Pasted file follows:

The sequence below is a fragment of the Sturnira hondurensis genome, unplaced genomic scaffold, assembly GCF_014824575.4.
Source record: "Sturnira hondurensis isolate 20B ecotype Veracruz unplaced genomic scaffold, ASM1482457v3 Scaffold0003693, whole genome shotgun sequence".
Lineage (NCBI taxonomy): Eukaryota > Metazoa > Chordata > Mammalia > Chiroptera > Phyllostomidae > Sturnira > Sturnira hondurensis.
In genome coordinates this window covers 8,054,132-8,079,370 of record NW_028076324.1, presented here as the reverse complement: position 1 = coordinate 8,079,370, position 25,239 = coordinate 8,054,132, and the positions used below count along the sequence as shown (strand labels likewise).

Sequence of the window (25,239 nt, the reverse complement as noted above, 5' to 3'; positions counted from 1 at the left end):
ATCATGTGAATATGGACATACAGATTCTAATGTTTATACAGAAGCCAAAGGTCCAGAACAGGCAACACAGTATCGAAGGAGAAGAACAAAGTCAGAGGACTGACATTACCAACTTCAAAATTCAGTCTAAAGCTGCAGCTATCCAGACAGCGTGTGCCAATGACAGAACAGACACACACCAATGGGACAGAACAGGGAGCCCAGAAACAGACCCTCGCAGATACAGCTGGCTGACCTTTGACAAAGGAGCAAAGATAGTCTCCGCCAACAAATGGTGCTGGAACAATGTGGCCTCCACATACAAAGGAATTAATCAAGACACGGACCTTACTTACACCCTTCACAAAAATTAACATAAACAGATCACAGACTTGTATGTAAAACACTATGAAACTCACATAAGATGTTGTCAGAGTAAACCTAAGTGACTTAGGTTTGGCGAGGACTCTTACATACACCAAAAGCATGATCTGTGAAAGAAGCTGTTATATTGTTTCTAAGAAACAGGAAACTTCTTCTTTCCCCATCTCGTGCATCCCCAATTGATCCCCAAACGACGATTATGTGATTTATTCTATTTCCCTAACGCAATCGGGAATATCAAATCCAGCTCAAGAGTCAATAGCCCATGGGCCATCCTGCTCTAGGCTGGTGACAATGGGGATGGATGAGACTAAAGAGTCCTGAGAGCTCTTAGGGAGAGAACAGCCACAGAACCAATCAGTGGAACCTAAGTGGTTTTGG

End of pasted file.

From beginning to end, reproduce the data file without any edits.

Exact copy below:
The sequence below is a fragment of the Sturnira hondurensis genome, unplaced genomic scaffold, assembly GCF_014824575.4.
Source record: "Sturnira hondurensis isolate 20B ecotype Veracruz unplaced genomic scaffold, ASM1482457v3 Scaffold0003693, whole genome shotgun sequence".
Lineage (NCBI taxonomy): Eukaryota > Metazoa > Chordata > Mammalia > Chiroptera > Phyllostomidae > Sturnira > Sturnira hondurensis.
In genome coordinates this window covers 8,054,132-8,079,370 of record NW_028076324.1, presented here as the reverse complement: position 1 = coordinate 8,079,370, position 25,239 = coordinate 8,054,132, and the positions used below count along the sequence as shown (strand labels likewise).

Sequence of the window (25,239 nt, the reverse complement as noted above, 5' to 3'; positions counted from 1 at the left end):
ATCATGTGAATATGGACATACAGATTCTAATGTTTATACAGAAGCCAAAGGTCCAGAACAGGCAACACAGTATCGAAGGAGAAGAACAAAGTCAGAGGACTGACATTACCAACTTCAAAATTCAGTCTAAAGCTGCAGCTATCCAGACAGCGTGTGCCAATGACAGAACAGACACACACCAATGGGACAGAACAGGGAGCCCAGAAACAGACCCTCGCAGATACAGCTGGCTGACCTTTGACAAAGGAGCAAAGATAGTCTCCGCCAACAAATGGTGCTGGAACAATGTGGCCTCCACATACAAAGGAATTAATCAAGACACGGACCTTACTTACACCCTTCACAAAAATTAACATAAACAGATCACAGACTTGTATGTAAAACACTATGAAACTCACATAAGATGTTGTCAGAGTAAACCTAAGTGACTTAGGTTTGGCGAGGACTCTTACATACACCAAAAGCATGATCTGTGAAAGAAGCTGTTATATTGTTTCTAAGAAACAGGAAACTTCTTCTTTCCCCATCTCGTGCATCCCCAATTGATCCCCAAACGACGATTATGTGATTTATTCTATTTCCCTAACGCAATCGGGAATATCAAATCCAGCTCAAGAGTCAATAGCCCATGGGCCATCCTGCTCTAGGCTGGTGACAATGGGGATGGATGAGACTAAAGAGTCCTGAGAGCTCTTAGGGAGAGAACAGCCACAGAACCAATCAGTGGAACCTAAGTGGTTTTGG